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E-40 Free Communication/Poster - Research Methodology Friday, June 3, 2016, 7: 30 AM - 12: 30 PM Room: Exhibit Hall A/B

Effect Of Hand Dominance On Accuracy Of Wrist-worn Physical Activity Trackers

2772 Board #295 June 3, 9

30 AM - 11

00 AM

Kelley, Elizabeth P.; Benjamin Nelson, M.; Bock, Josh M.; Tuttle, Mary; Steeves, Jeremy A.; Kaminsky, Leonard A. FACSM; Montoye, Alexander HK

Author Information
Medicine & Science in Sports & Exercise: May 2016 - Volume 48 - Issue 5S - p 780
doi: 10.1249/01.mss.0000487341.47625.82
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The increasing public awareness regarding the importance of physical activity (PA) for health has contributed to the rising popularity of personal PA trackers that track energy expenditure, activity intensity, and steps. Many popular PA trackers are designed to be worn on the wrist, but it is unclear if their accuracy is impacted by whether the trackers are worn on the dominant (D) or non-dominant (ND) wrist.

PURPOSE: The purpose of this study was to investigate the impact of D vs. ND wrist placement on estimates of energy expenditure (EE, kcals), active minutes (ActMin), and steps between two popular personal PA trackers during a semi-structured protocol.

METHODS: Thirty adults (15 male; age 49±20 years) wore two types of PA trackers (FB and JB, both worn on each wrist) and a portable metabolic analyzer while completing an 80-min, semi-structured PA protocol. Participants performed at least 12 of 21 sedentary, household, and exercise/ambulatory activities, with at least half of the visit time spent in sedentary activities. PA tracker estimates for EE, ActMin (METS >3.0), and steps were compared to criterion values measured by the metabolic analyzer (EE and ActMin) and manually counted steps (steps). Repeated measures analysis of variance and dependent t-tests were used to analyze differences between D and ND wrist placement and the accuracy of the trackers compared to criterion measures.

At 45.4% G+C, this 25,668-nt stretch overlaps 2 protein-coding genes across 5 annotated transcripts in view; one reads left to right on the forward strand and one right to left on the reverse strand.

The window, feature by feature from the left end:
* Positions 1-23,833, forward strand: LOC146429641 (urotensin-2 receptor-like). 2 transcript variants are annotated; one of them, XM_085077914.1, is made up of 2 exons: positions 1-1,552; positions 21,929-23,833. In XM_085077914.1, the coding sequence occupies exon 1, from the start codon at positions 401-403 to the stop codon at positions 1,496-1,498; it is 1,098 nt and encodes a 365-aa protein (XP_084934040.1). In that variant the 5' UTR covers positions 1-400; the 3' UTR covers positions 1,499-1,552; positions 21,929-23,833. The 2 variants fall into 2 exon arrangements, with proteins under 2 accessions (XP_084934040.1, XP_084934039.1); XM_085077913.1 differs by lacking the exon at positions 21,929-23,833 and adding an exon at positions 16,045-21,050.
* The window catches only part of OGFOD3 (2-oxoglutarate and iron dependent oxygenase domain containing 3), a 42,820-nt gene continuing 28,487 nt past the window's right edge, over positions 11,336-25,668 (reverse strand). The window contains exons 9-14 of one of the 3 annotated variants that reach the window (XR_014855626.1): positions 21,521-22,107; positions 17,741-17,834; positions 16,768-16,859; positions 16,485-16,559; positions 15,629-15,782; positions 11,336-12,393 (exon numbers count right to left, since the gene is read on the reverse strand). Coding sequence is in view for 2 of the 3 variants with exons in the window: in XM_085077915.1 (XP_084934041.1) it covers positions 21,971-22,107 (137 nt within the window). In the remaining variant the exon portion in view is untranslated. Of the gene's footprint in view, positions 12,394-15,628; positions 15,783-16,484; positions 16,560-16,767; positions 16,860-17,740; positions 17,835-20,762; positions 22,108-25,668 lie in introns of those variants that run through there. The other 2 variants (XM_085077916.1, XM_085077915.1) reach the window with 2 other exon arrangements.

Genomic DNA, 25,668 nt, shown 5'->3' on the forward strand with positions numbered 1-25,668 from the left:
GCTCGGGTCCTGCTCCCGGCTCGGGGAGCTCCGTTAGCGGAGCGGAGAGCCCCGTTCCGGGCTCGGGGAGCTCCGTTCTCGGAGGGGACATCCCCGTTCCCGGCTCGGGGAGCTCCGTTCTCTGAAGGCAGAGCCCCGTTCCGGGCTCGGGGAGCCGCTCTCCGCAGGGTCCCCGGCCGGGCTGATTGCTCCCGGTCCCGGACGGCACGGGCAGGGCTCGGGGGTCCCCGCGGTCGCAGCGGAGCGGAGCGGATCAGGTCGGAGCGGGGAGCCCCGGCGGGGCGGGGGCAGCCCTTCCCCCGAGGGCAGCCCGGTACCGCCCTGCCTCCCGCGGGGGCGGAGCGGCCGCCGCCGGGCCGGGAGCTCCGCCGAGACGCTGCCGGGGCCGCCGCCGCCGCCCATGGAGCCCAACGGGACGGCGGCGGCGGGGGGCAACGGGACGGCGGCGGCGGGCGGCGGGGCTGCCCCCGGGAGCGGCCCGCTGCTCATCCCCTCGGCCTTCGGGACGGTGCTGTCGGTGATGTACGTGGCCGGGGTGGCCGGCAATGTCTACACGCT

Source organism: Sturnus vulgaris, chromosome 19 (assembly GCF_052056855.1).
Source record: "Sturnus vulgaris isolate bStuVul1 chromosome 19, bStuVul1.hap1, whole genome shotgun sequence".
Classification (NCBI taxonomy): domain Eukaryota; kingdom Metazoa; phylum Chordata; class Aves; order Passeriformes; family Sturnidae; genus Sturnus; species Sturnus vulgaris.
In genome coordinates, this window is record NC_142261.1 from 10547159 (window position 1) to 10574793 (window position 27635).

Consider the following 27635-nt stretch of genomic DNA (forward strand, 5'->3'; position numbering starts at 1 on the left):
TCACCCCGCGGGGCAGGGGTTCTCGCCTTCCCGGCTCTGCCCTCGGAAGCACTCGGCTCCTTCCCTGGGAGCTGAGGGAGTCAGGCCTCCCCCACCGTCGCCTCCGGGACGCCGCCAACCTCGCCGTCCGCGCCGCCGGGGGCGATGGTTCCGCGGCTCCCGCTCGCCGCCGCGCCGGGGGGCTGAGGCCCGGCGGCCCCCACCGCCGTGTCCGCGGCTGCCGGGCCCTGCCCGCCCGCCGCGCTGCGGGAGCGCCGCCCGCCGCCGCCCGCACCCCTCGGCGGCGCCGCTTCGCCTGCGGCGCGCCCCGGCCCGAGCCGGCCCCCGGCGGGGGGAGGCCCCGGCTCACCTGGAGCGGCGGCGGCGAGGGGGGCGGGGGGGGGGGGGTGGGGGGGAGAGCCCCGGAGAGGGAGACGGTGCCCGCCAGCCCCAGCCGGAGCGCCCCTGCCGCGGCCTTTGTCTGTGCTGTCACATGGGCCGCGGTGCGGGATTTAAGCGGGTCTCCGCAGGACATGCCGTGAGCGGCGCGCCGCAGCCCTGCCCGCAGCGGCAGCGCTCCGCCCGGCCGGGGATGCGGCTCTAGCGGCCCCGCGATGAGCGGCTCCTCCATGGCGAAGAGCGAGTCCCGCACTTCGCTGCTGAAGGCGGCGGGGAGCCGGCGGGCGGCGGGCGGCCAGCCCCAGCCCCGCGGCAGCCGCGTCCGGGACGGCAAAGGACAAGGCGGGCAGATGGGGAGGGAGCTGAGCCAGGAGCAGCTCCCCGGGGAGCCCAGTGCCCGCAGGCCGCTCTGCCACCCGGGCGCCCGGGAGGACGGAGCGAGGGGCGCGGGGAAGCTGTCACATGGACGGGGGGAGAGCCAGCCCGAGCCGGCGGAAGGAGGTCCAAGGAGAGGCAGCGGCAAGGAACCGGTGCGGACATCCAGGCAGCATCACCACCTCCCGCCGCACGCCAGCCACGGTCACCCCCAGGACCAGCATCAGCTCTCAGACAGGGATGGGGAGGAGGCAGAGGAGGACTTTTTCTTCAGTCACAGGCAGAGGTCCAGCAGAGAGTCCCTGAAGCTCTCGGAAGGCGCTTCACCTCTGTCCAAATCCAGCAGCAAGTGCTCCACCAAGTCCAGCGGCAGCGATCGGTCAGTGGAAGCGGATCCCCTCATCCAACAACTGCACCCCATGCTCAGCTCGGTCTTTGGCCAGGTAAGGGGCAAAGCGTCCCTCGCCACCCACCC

RESULTS: Estimates of EE, ActMin, and steps between the D and ND FB trackers were not significantly different (276+19 vs. 258+11 kcals; 12+1 vs. 11+1 ActMin; 2483+147 vs. 2502+141 steps, respectively). Similarly, EE, ActMin, and steps from the D and ND JB trackers were not significantly different (217.5+13 vs. 213+12 kcals, 19+1 vs. 19 +1 min, 2394+181 vs. 2341+167 steps, respectively). However, both the FB and JB on both wrists underestimated EE (13-28% p<0.001), ActMin (30-55%, p<0.001), and steps (24-29%, p<0.001) relative to criterion measures.

CONCLUSIONS: Choice of wrist for PA tracker placement did not affect PA tracker accuracy during an 80-min, semi-structured protocol. Estimates from wrist-worn, commercial PA trackers should be interpreted with caution due to their underestimation of PA variables.

Support from the Ball State University ASPiRE Student Research Grant, and CAST Internal Grant.

© 2016 American College of Sports Medicine